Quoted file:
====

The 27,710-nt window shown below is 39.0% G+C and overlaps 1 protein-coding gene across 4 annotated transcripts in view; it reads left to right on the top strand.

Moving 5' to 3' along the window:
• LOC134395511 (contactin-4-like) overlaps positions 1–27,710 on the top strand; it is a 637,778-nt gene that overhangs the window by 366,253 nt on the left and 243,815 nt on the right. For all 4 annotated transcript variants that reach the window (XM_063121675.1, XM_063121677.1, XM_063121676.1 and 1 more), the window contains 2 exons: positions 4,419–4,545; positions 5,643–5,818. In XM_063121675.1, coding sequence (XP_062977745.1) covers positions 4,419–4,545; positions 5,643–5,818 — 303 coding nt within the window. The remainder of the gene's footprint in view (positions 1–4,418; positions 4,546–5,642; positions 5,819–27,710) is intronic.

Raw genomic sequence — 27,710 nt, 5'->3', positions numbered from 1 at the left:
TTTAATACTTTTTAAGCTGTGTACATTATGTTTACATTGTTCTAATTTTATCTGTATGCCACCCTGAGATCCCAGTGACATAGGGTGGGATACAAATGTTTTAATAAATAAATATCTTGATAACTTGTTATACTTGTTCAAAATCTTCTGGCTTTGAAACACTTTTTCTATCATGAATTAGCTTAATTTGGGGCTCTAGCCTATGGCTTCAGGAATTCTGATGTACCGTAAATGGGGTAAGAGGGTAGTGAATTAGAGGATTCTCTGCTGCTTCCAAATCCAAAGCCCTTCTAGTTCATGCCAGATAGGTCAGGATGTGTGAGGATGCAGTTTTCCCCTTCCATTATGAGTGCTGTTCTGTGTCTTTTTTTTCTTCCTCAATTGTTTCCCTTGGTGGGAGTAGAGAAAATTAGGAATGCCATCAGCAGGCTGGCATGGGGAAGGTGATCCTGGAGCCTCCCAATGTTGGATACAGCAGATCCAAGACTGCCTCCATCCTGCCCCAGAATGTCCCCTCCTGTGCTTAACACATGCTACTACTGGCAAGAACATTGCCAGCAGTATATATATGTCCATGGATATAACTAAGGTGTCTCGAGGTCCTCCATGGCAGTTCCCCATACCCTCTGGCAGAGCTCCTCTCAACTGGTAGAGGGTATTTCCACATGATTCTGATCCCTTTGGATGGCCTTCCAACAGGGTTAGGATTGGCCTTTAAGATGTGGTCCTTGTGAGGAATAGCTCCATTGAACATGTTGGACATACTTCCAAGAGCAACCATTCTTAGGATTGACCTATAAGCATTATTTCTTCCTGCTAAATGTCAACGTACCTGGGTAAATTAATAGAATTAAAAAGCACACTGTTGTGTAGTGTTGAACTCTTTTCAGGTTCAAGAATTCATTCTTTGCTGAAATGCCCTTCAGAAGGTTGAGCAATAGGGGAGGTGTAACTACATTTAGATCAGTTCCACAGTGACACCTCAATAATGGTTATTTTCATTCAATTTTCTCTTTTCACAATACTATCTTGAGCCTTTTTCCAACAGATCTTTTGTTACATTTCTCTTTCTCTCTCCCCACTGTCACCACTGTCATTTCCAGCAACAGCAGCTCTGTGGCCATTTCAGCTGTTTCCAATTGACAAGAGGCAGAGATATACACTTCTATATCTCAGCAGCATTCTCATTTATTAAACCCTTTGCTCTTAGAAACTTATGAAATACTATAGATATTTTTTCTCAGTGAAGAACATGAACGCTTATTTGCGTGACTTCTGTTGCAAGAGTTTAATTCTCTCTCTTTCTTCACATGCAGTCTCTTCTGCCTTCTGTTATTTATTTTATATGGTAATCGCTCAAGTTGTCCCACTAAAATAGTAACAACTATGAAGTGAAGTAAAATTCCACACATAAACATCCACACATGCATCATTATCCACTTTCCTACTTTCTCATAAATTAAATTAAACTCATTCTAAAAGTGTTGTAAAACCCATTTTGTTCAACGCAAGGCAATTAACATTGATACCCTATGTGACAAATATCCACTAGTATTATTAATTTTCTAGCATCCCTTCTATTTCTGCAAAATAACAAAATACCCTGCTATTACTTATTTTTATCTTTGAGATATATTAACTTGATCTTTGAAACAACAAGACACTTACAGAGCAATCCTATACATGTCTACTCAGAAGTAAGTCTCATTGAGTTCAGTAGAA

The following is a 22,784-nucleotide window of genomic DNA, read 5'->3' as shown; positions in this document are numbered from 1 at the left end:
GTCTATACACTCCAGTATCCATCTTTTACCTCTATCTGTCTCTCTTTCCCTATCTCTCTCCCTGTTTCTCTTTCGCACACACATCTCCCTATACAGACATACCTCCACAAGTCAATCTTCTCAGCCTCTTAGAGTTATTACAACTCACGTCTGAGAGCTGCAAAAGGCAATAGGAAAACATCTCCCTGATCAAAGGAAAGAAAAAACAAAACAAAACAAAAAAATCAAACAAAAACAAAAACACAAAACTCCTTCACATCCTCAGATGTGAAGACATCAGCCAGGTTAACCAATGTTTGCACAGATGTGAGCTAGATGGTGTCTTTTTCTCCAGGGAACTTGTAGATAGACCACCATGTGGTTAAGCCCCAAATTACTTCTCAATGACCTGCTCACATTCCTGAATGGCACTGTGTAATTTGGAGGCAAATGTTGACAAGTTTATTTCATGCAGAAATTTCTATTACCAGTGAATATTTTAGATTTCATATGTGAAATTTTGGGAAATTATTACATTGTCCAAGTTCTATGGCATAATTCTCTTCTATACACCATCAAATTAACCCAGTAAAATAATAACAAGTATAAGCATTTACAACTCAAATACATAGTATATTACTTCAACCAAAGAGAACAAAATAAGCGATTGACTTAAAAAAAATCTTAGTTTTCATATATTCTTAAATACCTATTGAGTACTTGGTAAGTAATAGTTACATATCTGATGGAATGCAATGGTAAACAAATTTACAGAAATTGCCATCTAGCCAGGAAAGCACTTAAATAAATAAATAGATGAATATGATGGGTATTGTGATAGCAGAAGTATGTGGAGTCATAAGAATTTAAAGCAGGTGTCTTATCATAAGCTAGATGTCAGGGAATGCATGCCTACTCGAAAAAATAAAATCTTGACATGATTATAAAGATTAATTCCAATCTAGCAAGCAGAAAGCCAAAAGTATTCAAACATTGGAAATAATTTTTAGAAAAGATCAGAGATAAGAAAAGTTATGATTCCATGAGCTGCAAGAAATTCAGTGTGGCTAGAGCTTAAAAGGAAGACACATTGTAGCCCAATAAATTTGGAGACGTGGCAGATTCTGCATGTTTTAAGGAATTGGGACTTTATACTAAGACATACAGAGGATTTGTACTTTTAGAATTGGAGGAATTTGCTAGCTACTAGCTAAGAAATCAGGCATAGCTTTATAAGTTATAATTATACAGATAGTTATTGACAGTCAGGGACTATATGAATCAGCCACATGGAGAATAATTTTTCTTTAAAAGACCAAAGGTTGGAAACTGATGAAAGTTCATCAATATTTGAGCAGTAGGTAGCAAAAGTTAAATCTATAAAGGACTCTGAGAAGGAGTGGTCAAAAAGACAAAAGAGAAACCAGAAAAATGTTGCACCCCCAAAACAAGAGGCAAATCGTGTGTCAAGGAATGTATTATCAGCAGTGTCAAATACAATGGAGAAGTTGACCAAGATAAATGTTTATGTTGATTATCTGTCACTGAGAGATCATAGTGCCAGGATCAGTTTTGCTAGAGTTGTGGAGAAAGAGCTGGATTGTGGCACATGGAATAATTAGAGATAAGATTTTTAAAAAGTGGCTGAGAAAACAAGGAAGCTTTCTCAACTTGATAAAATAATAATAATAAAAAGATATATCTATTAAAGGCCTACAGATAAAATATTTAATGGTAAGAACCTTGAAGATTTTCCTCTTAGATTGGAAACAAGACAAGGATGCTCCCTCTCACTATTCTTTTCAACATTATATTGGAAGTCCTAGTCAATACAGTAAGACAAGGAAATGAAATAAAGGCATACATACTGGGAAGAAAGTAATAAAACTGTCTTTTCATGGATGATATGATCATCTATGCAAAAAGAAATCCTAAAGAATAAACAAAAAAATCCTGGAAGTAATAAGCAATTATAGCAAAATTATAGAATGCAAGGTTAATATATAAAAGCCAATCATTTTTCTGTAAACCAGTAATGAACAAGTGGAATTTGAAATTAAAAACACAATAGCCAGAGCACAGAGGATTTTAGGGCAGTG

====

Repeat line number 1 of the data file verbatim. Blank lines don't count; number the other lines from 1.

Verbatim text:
The 27,710-nt window shown below is 39.0% G+C and overlaps 1 protein-coding gene across 4 annotated transcripts in view; it reads left to right on the top strand.